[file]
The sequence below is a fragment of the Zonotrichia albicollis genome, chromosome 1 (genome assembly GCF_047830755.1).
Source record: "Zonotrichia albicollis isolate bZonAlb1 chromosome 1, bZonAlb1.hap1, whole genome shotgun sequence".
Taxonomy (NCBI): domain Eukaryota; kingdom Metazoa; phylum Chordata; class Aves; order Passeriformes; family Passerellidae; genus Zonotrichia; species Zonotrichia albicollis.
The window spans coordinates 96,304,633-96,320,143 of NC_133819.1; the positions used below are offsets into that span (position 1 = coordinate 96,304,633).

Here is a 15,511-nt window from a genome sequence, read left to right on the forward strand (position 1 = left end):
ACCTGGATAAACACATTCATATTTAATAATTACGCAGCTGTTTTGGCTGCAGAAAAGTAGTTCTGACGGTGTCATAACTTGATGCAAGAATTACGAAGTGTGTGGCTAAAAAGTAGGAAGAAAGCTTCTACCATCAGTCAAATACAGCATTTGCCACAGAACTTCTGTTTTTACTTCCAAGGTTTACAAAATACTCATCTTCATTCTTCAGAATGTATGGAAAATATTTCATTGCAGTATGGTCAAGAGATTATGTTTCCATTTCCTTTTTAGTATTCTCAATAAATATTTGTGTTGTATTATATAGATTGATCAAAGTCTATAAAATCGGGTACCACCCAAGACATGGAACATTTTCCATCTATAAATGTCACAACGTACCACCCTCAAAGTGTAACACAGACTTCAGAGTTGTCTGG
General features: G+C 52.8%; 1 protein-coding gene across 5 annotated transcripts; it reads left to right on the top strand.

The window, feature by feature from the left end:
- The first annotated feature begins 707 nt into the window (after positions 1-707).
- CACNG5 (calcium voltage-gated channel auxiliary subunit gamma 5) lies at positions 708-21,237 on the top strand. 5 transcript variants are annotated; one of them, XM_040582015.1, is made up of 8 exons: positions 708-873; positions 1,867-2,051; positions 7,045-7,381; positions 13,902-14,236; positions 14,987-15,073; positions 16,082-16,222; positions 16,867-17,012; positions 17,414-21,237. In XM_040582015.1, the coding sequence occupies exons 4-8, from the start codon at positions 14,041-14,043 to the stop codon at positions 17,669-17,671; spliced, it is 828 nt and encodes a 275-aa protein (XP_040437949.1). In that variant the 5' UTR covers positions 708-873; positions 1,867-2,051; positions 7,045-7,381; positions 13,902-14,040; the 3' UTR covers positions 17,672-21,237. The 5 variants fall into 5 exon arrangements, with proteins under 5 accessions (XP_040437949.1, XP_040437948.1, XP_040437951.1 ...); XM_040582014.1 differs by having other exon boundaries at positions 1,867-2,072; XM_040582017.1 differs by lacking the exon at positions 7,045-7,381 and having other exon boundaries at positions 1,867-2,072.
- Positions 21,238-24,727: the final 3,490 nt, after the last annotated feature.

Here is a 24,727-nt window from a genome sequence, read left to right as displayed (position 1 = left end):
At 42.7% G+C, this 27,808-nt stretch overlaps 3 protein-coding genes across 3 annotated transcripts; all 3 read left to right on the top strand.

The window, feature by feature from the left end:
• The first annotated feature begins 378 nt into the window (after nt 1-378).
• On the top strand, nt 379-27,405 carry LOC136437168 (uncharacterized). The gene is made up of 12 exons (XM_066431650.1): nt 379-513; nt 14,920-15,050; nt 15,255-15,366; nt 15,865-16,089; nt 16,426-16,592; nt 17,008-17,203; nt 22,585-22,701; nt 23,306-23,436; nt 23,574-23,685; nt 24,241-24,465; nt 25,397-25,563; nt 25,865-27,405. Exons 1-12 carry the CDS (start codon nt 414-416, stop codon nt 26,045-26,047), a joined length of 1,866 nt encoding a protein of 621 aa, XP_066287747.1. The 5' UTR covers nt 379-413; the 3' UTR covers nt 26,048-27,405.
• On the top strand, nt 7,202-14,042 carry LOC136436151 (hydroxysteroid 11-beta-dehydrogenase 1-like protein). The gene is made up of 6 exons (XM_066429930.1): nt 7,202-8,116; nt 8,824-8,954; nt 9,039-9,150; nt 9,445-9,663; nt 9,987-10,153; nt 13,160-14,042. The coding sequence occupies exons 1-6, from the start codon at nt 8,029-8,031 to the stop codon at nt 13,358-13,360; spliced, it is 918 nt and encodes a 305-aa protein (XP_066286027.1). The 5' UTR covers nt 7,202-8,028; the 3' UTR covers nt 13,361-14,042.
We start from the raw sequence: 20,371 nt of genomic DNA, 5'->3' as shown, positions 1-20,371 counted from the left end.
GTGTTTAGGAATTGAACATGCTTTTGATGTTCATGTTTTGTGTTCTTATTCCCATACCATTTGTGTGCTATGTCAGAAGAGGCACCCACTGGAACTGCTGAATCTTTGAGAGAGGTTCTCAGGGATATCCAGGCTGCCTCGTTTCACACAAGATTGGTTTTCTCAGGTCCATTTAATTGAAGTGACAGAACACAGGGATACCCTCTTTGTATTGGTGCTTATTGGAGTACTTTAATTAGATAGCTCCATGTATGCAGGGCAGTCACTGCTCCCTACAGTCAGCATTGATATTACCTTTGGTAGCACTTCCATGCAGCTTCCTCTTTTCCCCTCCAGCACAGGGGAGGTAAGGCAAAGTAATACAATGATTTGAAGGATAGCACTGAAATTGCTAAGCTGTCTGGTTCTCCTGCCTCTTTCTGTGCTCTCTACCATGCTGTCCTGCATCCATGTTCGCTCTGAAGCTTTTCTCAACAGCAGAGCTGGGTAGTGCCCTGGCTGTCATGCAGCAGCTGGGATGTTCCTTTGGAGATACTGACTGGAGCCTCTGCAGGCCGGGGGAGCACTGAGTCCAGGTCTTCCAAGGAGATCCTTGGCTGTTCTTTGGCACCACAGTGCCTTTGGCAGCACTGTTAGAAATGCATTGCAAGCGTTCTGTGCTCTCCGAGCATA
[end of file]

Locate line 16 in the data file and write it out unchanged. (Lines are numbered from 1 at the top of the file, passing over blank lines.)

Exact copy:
• On the top strand, nt 379-27,405 carry LOC136437168 (uncharacterized). The gene is made up of 12 exons (XM_066431650.1): nt 379-513; nt 14,920-15,050; nt 15,255-15,366; nt 15,865-16,089; nt 16,426-16,592; nt 17,008-17,203; nt 22,585-22,701; nt 23,306-23,436; nt 23,574-23,685; nt 24,241-24,465; nt 25,397-25,563; nt 25,865-27,405. Exons 1-12 carry the CDS (start codon nt 414-416, stop codon nt 26,045-26,047), a joined length of 1,866 nt encoding a protein of 621 aa, XP_066287747.1. The 5' UTR covers nt 379-413; the 3' UTR covers nt 26,048-27,405.